Electricity rates do vary quite a bit from one place to another, but $0.10/kWh is fairly typical. That works out to $0.20 for electricity. For comparison, if we assume 50mpg, than that 8 miles would take 0.16 gallons of gasoline, which at $3.00 a gallon works out to $0.48.


big oil is in their pocket
By Samus on 7/26/2007 3:34:31 PM , Rating: 2
Toyota isn't using proper technology because they are big enough to decide what their customers want, and there is little fear of them lossing any business out of it.

What I'm saying is, if they make a car that gets 125MPG like LTC was able to using alternative battery technology, they will piss off a lot of their investors.




RE: big oil is in their pocket
By TomZ on 7/26/2007 9:57:18 PM , Rating: 2
Obviously you don't know anything about Toyota. Not competitive? Toyota is out for being nothing but the biggest and the best.


-Won't show up in America
By giantpandaman2 on 7/26/2007 12:37:50 PM , Rating: 2
This probably won't show up in America until there's an advance in battery technology longevity. Plug in hybrids are extraordinarily hard on their batteries, and, if I recall correctly, they won't last the required amount of time for a car sold in the US. I wish I could recall the article I read it in, but that's the reason why Toyota hasn't made a plug-in already. All current Toyota hybrids keep their batteries at around 40% charge so the batteries can last a very, very long time. Lithium batteries might do it...but considering that my notebook batteries have never worked very well after 3 or so years, I'm not holding my breath.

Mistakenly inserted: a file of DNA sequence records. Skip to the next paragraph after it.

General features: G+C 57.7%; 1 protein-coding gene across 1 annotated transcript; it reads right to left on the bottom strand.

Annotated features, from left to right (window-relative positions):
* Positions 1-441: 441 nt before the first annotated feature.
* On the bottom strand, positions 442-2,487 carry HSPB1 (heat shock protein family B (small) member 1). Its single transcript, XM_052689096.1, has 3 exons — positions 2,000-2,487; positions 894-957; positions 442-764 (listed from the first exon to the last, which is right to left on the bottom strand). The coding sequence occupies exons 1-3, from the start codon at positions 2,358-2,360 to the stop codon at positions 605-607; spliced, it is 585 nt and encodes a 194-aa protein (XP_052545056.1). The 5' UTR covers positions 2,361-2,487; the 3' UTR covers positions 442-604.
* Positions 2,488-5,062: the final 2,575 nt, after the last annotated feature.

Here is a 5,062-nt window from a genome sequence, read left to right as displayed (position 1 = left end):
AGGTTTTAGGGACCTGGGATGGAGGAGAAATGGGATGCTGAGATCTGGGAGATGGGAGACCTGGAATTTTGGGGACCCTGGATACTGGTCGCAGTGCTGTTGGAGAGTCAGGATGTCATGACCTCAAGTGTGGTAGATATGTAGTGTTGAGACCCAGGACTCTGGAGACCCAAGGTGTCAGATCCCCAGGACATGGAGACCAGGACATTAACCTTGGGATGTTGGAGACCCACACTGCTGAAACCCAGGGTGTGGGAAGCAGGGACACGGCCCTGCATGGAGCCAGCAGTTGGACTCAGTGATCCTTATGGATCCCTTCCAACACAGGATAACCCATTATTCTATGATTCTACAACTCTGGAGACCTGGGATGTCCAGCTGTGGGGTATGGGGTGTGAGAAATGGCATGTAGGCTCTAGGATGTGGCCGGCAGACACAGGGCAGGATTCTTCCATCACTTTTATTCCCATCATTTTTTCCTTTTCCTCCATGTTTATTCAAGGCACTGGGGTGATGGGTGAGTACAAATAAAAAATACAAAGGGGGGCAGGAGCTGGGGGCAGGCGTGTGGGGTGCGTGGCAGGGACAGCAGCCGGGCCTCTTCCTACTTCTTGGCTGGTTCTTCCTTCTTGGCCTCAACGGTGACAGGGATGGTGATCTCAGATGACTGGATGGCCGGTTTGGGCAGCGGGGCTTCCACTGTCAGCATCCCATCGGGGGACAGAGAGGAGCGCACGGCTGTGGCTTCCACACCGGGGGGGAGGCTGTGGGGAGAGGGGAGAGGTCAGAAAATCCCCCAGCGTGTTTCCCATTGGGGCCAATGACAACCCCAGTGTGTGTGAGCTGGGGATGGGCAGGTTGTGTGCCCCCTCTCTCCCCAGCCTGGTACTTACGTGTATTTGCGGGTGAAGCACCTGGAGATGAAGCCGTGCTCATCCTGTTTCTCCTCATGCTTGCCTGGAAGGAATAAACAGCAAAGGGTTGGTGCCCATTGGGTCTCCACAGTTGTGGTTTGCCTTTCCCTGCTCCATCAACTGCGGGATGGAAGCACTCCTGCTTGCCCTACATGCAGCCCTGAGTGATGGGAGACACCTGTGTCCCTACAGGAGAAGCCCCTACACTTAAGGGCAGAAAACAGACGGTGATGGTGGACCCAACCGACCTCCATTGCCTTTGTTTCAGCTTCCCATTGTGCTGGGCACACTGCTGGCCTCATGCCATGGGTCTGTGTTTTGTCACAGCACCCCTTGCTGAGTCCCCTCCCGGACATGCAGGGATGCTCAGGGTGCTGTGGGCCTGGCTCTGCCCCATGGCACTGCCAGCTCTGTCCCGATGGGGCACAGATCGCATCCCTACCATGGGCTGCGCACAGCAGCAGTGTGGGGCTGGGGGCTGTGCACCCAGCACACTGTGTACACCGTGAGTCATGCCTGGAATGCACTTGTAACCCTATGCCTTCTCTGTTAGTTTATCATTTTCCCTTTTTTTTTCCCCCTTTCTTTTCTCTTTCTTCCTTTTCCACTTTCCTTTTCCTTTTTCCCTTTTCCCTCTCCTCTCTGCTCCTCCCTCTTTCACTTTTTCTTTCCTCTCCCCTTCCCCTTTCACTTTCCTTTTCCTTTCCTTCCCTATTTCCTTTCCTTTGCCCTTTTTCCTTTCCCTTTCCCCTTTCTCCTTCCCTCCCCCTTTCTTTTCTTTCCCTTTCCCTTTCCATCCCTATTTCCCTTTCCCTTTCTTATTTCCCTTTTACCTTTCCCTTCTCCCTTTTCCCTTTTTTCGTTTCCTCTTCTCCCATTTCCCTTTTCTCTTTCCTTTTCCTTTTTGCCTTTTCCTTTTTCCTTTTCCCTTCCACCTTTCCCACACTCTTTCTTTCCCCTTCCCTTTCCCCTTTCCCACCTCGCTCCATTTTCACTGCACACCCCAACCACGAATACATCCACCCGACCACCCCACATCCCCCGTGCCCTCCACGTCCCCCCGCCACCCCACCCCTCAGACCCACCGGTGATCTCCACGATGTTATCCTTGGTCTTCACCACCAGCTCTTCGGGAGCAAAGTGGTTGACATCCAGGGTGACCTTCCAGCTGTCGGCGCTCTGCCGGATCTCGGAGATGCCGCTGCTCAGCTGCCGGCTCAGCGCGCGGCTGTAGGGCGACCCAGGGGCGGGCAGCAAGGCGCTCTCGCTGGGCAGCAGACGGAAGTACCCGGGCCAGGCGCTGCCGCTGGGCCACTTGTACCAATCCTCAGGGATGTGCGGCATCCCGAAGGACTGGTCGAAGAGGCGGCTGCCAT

As for the whole NiMh thing...Toyota personally recycles all batteries for any Prius serviced at a Toyota dealership. Which is probably 99.9% of them, considering most outside shops can't service a Prius. So what's the big deal?




great..
By omnicronx on 7/26/07, Rating: -1
RE: great..
By michal1980 on 7/26/2007 11:15:56 AM , Rating: 2
wow GM is damned if the do, and damned if they dont

amd more improtantly, it tells me alot about you, when on a story mainly about toyota you choose to rip GM.


RE: great..
By WillieEvercome on 7/26/07, Rating: -1
RE: great..
By michal1980 on 7/26/07, Rating: -1
RE: great..
By FITCamaro on 7/26/2007 12:27:44 PM , Rating: 2
quote:
So According to your logic, GM should only switch to Li-Ion batteries AFTER toyota does?